Tuesday, December 28, 2010

Tuesday word, 28 Dec 2010

Michael Raguso-Minerva Ahumada Torres wedding (28 Dec 2010)

Tob 8. 5-7; Ps 103; Col 3. 12-17; Mk 10. 6-9

Homily of Fr. Paul Panaretos, S.J.

For the World and for Each Other

Minerva and Michael, today you inaugurate your noble purpose in life. St. Paul offers practical advice, and Jesus elevates the practical to align with the divine desire for you. First, my word about your noble purpose. While marriage is a human vocation, you recognize that it is also more. Sharing your vows with each other in the presence of this faith community indicates you recognize marriage participates in the life of God, which flowed into you at your baptisms.

Catholic marriage acknowledges that. Its rite begins to testify to that, as you and your guests will shortly hear: “Michael and Minerva,” I will begin, Christ Jesus has already consecrated you in baptism and now he enriches and strengthens you by [this] sacrament” for your married life together in mutual and lasting fidelity.”1 What is the hallmark of mutual and lasting fidelity? It is your noble purpose: to receive each other’s love.

Giving love is much easier than receiving love. One reason is that when I show love I am in control. When I receive another’s love, I am not in control. The temptation exists when I show love to get something, to influence another or to be noticed. Receiving love—from the smallest kindness to another sharing in my joy or sorrow—happens to me as I am, deserving or not.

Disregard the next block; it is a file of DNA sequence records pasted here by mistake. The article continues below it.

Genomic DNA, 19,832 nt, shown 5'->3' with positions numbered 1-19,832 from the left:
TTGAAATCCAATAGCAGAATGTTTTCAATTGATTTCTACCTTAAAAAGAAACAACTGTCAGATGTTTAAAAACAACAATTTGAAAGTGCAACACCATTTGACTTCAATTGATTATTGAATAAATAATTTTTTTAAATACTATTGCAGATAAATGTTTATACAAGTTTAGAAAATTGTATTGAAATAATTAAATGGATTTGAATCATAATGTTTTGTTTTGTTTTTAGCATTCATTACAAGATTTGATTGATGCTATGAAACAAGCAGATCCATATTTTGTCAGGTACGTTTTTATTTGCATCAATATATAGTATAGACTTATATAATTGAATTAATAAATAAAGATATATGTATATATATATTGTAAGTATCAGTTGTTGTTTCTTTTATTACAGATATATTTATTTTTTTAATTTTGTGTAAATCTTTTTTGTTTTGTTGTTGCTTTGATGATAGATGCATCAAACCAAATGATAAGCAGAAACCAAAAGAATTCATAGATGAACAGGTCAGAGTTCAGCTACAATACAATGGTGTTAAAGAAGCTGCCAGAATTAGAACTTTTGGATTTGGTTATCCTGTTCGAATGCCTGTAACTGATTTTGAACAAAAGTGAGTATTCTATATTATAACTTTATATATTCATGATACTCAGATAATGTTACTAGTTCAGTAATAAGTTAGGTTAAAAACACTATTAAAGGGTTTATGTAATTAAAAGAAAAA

I mention receiving love to deepen your convictions and awareness about the mutual operation of forgiveness and love in your married life together. They are, as you described them to me, the “lifeblood of marriage” and your “tools” to make your life together thrive. Our Christian lives remind us that God loves us first.

We receive God’s living love in numerous ways, including: the sacraments; through prayers said for us; through the example of family and friends; and by the good done our way by people we know and people we don’t. Receiving love shapes us and equips us to show love to others.

The marriage vows which you have been considering before today can sound as though giving love is the goal of each of you. Friends, you will hear Michael and Minerva express more than to love; they will honor each other. Marital honor is the highest esteem each spouse can show the other. Further, that mutual esteem belongs to you alone! Marital honor welcomes the spouse and the love the spouse offers. Your bodies, minds, emotions, likes and dislikes and deep desires will shape your mutual honor to be uniquely yours. Words, bodies, minds, emotions, likes and dislikes, suggest concrete things not ideals. Here St. Paul’s clothing-image offers you vivid aid.

The total of pieces of material given particular colors and arranged in particular fashion is a garment. In a similar way love is more than techniques. Ways of learning each other and ways of handling difficult situations, which you incorporate into your daily living, shape love as your living garments. Compassion, kindness, humility, meekness and patience are not techniques, they form the wardrobe of your married love. They also are ways of receiving love, which is your noble purpose from today.

Jesus reminds you that your loving union is God’s desire for you. Your movement toward deeper union will see many faces. Some of those faces are here; others could not be here; still other faces you have yet to behold.

Remember and relish God’s desire in bringing you together because God’s desire begins your vocation to grow as one and gives you courage to allow your noble purpose to open the eyes and hearts of other people to notice their vocations in ever brighter and clearer light.